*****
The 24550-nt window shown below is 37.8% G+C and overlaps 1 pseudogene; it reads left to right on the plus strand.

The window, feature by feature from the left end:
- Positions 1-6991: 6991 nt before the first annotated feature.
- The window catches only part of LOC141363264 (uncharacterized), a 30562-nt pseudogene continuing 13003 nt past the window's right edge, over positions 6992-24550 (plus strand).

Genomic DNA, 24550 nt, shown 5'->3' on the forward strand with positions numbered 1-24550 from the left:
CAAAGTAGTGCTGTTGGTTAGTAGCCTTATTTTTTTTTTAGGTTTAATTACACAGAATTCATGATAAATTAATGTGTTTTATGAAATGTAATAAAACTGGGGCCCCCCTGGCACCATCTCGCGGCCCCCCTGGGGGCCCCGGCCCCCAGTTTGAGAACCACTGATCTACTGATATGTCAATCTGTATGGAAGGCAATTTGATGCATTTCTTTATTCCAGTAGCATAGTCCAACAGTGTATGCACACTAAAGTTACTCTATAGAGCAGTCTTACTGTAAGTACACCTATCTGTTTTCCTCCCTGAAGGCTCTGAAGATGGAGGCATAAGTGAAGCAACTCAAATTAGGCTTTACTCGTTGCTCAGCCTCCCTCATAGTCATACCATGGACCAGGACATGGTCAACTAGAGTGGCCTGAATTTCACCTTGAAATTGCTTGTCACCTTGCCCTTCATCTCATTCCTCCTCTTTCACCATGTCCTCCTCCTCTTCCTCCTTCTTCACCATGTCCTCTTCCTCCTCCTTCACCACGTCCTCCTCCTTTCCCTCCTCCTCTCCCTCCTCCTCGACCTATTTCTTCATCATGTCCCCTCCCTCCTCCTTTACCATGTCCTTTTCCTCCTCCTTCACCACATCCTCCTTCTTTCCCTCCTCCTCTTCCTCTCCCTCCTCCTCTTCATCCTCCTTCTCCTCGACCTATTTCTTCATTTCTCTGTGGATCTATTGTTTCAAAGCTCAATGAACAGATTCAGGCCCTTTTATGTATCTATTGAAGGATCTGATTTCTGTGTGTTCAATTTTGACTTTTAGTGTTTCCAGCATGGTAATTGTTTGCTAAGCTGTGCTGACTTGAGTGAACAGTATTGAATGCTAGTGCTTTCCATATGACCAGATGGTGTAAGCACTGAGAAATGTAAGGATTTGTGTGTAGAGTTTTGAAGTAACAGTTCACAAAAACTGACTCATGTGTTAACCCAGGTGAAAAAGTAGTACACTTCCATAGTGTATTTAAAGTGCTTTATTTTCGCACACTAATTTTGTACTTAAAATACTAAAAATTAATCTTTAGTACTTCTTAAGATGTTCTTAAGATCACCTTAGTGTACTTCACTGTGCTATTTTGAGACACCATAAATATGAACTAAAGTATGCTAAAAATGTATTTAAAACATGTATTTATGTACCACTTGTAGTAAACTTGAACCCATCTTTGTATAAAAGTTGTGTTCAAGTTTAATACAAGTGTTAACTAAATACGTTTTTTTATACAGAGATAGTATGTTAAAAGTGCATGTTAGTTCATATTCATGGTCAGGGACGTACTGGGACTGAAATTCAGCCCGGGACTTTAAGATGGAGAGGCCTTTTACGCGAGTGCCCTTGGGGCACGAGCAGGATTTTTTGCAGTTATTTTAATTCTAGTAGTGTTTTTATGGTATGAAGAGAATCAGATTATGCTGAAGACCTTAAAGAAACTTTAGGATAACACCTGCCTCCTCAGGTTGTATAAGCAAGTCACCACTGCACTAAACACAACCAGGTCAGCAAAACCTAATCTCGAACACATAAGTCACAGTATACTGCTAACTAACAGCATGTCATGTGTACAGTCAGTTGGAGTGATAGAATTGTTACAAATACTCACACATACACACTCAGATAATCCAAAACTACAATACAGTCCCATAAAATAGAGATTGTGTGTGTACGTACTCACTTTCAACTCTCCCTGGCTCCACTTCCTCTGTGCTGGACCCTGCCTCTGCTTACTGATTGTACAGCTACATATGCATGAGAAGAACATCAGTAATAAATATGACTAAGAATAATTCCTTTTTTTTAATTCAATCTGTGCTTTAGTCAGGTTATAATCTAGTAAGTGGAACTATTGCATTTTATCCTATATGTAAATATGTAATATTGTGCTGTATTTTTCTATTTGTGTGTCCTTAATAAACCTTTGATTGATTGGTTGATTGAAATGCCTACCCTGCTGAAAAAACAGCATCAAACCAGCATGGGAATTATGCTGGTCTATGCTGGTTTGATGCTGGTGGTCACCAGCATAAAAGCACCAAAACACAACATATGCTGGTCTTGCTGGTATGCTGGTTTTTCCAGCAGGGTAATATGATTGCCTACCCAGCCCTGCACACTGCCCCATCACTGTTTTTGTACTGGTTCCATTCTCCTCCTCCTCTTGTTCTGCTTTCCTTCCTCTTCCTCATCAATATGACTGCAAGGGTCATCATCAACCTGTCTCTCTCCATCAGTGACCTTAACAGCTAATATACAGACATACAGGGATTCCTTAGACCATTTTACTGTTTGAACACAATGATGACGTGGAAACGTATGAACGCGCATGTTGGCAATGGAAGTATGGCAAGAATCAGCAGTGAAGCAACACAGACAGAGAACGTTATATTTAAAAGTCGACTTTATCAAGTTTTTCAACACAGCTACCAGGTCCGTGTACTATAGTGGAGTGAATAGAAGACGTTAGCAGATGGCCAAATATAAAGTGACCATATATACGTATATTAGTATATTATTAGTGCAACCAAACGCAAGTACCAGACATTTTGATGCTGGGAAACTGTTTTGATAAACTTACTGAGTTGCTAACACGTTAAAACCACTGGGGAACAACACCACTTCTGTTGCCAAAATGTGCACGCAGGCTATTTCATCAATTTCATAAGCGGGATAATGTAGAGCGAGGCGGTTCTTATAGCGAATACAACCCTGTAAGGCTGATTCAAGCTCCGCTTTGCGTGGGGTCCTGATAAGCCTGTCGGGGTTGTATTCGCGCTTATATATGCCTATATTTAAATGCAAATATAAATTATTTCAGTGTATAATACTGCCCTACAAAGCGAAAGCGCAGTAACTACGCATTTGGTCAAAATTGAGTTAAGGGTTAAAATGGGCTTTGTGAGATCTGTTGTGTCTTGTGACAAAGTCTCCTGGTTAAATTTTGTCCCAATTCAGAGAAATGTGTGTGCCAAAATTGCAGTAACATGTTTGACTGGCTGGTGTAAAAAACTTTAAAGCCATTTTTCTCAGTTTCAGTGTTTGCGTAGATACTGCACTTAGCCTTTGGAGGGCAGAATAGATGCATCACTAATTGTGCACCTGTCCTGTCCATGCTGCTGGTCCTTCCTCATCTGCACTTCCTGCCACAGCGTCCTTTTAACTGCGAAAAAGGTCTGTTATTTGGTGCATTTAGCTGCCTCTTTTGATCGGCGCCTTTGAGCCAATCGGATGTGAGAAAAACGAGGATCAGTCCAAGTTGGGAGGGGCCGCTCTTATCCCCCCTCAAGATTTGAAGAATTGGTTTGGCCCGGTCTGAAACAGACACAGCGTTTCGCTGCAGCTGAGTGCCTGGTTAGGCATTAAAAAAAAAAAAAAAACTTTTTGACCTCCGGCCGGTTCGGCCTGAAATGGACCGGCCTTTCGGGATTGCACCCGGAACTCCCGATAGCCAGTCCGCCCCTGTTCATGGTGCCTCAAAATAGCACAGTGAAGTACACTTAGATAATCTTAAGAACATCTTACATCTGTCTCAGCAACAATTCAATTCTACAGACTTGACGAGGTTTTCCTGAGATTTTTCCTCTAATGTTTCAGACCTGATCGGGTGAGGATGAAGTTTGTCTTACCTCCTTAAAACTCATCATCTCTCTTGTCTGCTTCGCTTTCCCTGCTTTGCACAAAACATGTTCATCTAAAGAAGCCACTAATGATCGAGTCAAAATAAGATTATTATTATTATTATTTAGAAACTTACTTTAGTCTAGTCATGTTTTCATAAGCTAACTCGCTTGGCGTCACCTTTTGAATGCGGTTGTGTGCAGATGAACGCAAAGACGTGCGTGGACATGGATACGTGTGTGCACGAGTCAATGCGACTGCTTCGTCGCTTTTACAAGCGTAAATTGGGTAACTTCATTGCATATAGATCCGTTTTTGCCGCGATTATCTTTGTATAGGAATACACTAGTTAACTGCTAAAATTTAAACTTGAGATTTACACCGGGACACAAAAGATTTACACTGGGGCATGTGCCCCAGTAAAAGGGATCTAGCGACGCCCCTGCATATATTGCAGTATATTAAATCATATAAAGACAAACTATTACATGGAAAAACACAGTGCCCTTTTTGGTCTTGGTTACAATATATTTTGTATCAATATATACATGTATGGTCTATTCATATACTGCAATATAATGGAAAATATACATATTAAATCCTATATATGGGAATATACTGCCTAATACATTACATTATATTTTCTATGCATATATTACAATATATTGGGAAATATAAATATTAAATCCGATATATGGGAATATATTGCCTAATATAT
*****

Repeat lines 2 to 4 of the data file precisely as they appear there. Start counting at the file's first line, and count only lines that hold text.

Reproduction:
The window, feature by feature from the left end:
- Positions 1-6991: 6991 nt before the first annotated feature.
- The window catches only part of LOC141363264 (uncharacterized), a 30562-nt pseudogene continuing 13003 nt past the window's right edge, over positions 6992-24550 (plus strand).